A Cardiologist’s Perspective on Dan Hardy’s Rare Diagnosis

Wolff-Parkinson-White syndrome is a heart condition in which there is an abnormal extra electrical pathway in the heart. It could show up as a benign pattern on an electrocardiogram or be associated with a potentially lethal heart rhythm  which can occur suddenly without warning. Without a good cardiac workup, it becomes very difficult to predict whether a mild abnormality on ECG will remain benign or become a lethal lightning bolt-like arrhythmia striking someone down in a sudden fatal cardiac event.

As a board certified cardiologist not at all involved in his care, it’s hard to say for sure what symptoms if any Mr. Hardy might have been suffering. If there is any indication of lightheadedness, dizziness, or passing out spells, that may occur without warning, it would be prudent to perform a full cardiac workup before any finalized decisions are made on whether to return to the octagon or retire.

Despite a lack of symptoms, certain high-risk professions such as high intensity athletic competitors might warrant an invasive electrical heart study.  As an example, if a short circuit Wolf-Parkinson-White rhythm is found on an invasive workup which could be effectively ablated and cured, he might be able to be eventually cleared to return back to fighting.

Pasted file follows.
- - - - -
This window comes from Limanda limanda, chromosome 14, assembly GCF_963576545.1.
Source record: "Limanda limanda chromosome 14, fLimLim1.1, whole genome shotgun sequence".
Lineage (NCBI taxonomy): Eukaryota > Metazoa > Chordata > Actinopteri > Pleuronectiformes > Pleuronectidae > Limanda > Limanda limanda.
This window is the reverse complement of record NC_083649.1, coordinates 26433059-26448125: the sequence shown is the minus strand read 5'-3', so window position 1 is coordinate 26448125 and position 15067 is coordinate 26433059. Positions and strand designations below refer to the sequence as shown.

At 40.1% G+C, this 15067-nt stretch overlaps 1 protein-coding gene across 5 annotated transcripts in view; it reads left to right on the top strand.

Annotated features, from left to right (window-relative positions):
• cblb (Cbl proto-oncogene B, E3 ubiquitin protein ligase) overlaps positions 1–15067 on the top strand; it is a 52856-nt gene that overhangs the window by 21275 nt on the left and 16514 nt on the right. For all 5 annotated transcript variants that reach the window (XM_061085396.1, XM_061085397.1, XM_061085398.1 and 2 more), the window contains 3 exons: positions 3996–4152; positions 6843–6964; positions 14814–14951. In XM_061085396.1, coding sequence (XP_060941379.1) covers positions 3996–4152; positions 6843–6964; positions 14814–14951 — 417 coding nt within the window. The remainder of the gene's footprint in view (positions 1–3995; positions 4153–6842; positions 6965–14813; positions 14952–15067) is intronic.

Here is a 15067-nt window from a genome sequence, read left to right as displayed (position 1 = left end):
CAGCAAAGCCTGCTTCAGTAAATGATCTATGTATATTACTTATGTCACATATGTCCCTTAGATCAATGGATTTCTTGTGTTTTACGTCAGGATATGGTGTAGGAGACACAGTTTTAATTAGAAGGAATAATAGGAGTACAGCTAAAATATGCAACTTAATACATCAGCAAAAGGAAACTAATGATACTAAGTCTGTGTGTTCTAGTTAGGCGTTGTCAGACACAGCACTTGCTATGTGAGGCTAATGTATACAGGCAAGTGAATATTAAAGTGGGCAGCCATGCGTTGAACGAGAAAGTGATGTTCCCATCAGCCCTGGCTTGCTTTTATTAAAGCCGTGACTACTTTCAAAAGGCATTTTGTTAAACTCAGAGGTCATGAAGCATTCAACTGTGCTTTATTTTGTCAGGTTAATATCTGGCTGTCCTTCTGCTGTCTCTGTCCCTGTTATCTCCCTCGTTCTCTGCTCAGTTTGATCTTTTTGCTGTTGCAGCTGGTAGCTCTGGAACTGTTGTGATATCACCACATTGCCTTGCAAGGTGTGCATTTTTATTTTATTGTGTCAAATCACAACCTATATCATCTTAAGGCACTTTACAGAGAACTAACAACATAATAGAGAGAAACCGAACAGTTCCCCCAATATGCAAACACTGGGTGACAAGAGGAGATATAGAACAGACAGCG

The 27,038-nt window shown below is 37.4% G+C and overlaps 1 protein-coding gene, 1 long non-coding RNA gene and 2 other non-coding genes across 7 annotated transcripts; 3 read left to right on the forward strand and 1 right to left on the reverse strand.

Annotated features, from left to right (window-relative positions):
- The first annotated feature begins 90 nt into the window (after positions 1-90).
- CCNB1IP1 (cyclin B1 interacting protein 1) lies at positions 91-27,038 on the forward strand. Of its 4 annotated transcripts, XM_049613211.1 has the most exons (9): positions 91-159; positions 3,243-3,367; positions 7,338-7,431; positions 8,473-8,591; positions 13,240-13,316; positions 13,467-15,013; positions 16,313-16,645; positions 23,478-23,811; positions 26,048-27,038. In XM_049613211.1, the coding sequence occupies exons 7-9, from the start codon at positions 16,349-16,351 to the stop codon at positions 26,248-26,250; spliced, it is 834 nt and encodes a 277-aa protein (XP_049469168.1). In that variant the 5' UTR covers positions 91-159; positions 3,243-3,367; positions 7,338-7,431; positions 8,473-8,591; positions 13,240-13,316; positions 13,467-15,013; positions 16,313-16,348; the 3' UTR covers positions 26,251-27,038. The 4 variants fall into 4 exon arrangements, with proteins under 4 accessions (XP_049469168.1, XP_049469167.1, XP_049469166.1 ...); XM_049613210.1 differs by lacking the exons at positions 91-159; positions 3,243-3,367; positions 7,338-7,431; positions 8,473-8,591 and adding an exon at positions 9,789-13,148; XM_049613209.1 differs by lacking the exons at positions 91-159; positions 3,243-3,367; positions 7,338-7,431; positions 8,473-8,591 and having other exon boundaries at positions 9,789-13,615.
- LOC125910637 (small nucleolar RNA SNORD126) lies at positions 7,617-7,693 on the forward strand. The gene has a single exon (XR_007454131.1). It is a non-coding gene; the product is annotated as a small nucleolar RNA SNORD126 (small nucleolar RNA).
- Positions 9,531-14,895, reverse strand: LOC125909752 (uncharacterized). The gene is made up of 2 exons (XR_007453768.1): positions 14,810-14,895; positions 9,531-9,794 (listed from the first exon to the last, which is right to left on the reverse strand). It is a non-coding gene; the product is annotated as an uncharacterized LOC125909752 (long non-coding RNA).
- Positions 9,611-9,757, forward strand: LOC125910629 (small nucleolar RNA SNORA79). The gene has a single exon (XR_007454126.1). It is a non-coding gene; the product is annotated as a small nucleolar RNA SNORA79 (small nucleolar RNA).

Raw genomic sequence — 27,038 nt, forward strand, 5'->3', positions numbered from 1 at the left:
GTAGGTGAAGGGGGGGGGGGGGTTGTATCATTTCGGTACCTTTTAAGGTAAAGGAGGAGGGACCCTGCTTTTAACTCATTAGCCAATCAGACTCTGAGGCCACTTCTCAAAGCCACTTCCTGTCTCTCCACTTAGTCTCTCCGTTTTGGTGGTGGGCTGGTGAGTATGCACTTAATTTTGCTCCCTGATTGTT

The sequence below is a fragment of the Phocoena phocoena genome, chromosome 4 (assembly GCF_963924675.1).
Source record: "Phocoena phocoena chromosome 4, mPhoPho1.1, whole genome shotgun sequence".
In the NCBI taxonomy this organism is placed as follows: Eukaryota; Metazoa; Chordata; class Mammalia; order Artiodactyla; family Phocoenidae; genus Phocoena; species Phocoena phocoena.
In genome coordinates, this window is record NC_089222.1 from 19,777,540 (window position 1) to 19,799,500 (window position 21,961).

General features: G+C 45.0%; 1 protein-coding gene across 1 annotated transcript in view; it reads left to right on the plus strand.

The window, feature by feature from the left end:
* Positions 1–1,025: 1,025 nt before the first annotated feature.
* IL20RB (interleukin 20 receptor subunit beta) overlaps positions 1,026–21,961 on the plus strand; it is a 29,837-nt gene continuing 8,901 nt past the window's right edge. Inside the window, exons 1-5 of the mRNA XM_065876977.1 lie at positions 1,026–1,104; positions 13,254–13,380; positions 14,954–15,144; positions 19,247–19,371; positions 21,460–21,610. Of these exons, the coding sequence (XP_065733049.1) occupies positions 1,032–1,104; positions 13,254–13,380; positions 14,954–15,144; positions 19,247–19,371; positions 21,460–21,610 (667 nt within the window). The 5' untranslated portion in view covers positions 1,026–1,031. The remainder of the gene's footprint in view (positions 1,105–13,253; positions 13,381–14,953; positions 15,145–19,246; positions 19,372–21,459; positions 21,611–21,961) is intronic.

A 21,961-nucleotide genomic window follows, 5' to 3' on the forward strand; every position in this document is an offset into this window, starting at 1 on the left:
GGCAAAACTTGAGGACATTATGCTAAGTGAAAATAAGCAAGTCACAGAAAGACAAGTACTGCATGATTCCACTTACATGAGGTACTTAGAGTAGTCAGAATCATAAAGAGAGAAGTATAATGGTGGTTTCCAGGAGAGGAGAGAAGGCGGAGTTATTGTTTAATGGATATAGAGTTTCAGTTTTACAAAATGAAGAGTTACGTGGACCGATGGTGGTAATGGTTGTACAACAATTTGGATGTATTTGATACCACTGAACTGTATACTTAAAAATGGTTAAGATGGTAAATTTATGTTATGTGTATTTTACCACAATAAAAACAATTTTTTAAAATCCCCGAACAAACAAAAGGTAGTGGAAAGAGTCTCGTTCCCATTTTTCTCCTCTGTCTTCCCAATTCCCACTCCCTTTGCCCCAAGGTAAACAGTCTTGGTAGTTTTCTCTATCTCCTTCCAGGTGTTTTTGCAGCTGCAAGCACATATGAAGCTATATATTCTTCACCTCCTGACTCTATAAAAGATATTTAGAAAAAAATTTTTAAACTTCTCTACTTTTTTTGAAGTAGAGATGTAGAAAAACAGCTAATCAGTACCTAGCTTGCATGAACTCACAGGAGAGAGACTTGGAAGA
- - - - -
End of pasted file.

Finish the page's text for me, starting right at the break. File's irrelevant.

According to some sports cardiology exercise guidelines, mandatory ablation of symptomatic Wolff-Parkinson-White disease and a period of rest for several months post procedure with return of good athletic functioning and pre-sports cardiac clearance stress testing, might help better risk stratify him for consideration on returning to high-intensity competition.

Further details and his medical condition will ultimately dictate the best course of action.
Before allowing him back to high-intensity athletic play, he would need to have an exercise stress test and further cardiovascular screening. I would have a low threshold for referral to an electrical cardiologist well-versed in dealing with the source of rhythm abnormalities.
And if effectively treated, would it be okay for Mr. Hardy to return to the octagon?  Quite probably, but it depends on stress testing results and any post ablation symptom monitoring. But knowing full well that this is a high risk sport, I would probably say yes.

David A. Friedman, MD, FACC, FACP
Attending Cardiologist, Cardiology Consultants of North Shore-LIJ Health System
Chief, Heart Failure Services at North Shore-LIJ’s Plainview Hospital
Assistant Professor of Cardiology
Hofstra North Shore-LIJ School of Medicine
Office: (516) 938-3000
Fax: (516) 938-3239